US8933890B2 (en) Techniques for interactive input to portable electronic devices
US20140098043A1 (en) Systems and Methods for Providing Haptic Feedback to Touch-Sensitive Input Devices
US9817569B2 (en) Virtual controller for touch display
US20170336940A1 (en) Assisting user interface element use
US20090082107A1 (en) Game apparatus and storage medium storing game program
US7658675B2 (en) Game apparatus utilizing touch panel and storage medium storing game program
US20070188518A1 (en) Variable orientation input mode
WO2011105087A1 (en) Computer device, storage medium, and control method
JP4932010B2 (en) User interface processing device, user interface processing method, and user interface processing program
KR20160134799A (en) System, method and computer-readable medium for force-based object manipulation and haptic sensations
US8545325B2 (en) Communication game system
EP2805220B1 (en) Skinnable touch device grip patterns
JP6046729B2 (en) Omni-directional gesture input
US8146018B2 (en) Gesture-based control of multiple game characters and other animated objects
RU2519059C2 (en) Method and device for compact graphical user interface
EP3557400A1 (en) Method and devices for displaying graphical user interfaces based on user contact
JP2011525247A (en) Mobile virtual guitar fingerboard display device and method
US9891741B2 (en) Controller for interfacing with an interactive application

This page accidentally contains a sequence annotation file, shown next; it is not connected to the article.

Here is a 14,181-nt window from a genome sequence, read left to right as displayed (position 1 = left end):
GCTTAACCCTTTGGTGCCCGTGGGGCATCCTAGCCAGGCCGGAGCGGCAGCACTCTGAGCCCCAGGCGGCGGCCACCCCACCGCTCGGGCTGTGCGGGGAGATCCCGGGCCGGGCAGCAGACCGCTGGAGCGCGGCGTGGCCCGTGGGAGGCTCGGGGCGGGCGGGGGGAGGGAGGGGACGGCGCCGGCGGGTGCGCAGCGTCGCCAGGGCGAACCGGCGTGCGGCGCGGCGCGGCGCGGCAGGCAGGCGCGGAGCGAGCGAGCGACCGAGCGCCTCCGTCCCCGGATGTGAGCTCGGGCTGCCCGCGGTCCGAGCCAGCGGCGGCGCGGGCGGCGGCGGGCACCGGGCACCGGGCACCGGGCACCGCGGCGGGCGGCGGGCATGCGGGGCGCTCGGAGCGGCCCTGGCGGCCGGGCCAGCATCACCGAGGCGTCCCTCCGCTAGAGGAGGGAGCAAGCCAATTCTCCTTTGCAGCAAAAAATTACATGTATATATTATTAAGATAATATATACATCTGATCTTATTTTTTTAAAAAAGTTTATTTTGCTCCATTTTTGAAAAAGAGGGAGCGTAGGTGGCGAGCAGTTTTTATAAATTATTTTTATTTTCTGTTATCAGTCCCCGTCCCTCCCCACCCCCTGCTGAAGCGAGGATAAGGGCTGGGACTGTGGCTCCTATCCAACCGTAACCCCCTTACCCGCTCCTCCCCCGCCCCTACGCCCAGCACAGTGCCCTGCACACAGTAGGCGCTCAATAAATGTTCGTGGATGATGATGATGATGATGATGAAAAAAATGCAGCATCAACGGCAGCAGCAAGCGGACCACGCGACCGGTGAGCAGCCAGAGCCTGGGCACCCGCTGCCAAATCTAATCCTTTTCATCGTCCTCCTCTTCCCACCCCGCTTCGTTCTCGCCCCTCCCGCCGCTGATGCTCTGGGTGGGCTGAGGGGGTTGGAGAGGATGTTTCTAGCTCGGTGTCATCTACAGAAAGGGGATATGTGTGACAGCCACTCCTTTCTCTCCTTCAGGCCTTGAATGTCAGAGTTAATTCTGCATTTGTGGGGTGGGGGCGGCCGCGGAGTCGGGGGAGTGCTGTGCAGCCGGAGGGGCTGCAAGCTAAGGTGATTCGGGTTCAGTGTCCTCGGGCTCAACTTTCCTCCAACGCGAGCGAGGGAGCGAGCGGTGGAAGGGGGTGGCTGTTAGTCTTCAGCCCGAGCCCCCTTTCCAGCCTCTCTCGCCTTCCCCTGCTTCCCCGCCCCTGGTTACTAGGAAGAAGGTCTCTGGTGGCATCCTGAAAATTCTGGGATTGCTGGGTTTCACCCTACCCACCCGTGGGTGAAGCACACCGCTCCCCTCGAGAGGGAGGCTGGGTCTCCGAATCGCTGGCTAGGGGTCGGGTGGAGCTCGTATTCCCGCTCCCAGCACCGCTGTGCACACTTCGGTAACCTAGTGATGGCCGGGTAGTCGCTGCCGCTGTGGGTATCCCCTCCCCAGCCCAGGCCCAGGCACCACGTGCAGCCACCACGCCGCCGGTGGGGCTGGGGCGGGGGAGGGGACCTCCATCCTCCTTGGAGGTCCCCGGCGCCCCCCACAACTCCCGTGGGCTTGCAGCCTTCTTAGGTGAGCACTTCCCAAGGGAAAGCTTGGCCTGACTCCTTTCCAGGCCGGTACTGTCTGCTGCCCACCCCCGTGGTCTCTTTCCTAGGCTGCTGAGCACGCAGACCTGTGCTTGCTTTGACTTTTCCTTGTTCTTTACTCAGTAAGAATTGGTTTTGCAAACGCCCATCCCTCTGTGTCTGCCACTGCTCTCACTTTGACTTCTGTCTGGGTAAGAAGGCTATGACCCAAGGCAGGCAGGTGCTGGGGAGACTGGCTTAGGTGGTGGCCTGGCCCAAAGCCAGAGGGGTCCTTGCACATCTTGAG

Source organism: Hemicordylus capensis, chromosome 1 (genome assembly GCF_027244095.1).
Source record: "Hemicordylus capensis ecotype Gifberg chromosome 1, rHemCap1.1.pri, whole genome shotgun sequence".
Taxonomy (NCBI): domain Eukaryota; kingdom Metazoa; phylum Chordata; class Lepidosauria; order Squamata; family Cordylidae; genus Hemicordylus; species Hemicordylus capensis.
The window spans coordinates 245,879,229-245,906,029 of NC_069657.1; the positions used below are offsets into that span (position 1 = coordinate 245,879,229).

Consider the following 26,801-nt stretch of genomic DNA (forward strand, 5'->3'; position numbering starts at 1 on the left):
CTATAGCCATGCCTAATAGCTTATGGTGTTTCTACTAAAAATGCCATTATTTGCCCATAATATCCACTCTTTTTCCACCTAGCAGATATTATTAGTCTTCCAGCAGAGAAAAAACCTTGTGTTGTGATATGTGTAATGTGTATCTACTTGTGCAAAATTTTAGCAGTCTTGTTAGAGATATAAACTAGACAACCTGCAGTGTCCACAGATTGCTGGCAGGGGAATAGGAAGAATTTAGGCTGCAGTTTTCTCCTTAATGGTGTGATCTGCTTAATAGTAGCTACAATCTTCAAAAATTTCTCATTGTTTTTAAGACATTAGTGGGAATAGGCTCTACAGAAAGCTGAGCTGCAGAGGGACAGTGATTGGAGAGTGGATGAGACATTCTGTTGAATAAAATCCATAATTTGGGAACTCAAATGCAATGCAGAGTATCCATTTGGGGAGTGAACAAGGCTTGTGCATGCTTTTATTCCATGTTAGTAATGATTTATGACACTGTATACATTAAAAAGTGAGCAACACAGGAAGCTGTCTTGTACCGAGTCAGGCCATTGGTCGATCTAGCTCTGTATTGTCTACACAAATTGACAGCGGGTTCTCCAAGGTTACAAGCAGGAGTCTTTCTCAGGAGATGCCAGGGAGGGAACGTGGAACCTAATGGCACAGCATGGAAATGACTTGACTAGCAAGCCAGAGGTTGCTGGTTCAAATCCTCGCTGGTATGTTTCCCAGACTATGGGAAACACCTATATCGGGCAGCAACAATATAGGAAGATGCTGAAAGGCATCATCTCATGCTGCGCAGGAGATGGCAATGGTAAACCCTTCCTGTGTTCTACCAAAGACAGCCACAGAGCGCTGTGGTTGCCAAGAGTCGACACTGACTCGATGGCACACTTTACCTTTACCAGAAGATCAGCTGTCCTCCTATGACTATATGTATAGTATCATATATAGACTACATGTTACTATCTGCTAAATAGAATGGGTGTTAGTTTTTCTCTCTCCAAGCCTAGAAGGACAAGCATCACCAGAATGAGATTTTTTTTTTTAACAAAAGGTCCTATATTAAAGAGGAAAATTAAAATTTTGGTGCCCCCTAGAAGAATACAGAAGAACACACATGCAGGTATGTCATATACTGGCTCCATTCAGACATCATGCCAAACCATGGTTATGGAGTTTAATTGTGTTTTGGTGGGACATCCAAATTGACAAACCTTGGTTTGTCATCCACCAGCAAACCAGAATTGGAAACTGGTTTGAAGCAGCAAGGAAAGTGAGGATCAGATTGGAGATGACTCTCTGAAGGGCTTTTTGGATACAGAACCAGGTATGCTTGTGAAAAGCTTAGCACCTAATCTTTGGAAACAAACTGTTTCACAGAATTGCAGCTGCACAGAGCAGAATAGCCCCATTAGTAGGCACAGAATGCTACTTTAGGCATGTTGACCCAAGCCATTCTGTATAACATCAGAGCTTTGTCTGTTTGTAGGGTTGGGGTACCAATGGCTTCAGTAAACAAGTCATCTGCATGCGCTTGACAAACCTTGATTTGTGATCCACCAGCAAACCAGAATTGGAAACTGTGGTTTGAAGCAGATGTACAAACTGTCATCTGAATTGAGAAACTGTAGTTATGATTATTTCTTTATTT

WO2013169304A1 (en) Determining characteristics of user input to input and output devices
US20120169776A1 (en) Method and apparatus for controlling a zoom function
CN104246682A (en) Enhanced virtual touchpad and touchscreen

Legal Events

Date Code Title Description
AS Assignment

Owner name: MICROSOFT CORPORATION, WASHINGTON

Free format text: ASSIGNMENT OF ASSIGNORS INTEREST;ASSIGNORS:HAMMONTREE, MONTY LEE;GIBSON, TYLER EDWARD;ATHANS, EMMANUEL JOHN;SIGNING DATES FROM 20110927 TO 20110929;REEL/FRAME:027008/0782

STCF Information on status: patent grant

Free format text: PATENTED CASE

AS Assignment

Owner name: MICROSOFT TECHNOLOGY LICENSING, LLC, WASHINGTON

Free format text: ASSIGNMENT OF ASSIGNORS INTEREST;ASSIGNOR:MICROSOFT CORPORATION;REEL/FRAME:034544/0001

Effective date: 20141014

MAFP Maintenance fee payment

Free format text: PAYMENT OF MAINTENANCE FEE, 4TH YEAR, LARGE ENTITY (ORIGINAL EVENT CODE: M1551)

Year of fee payment: 4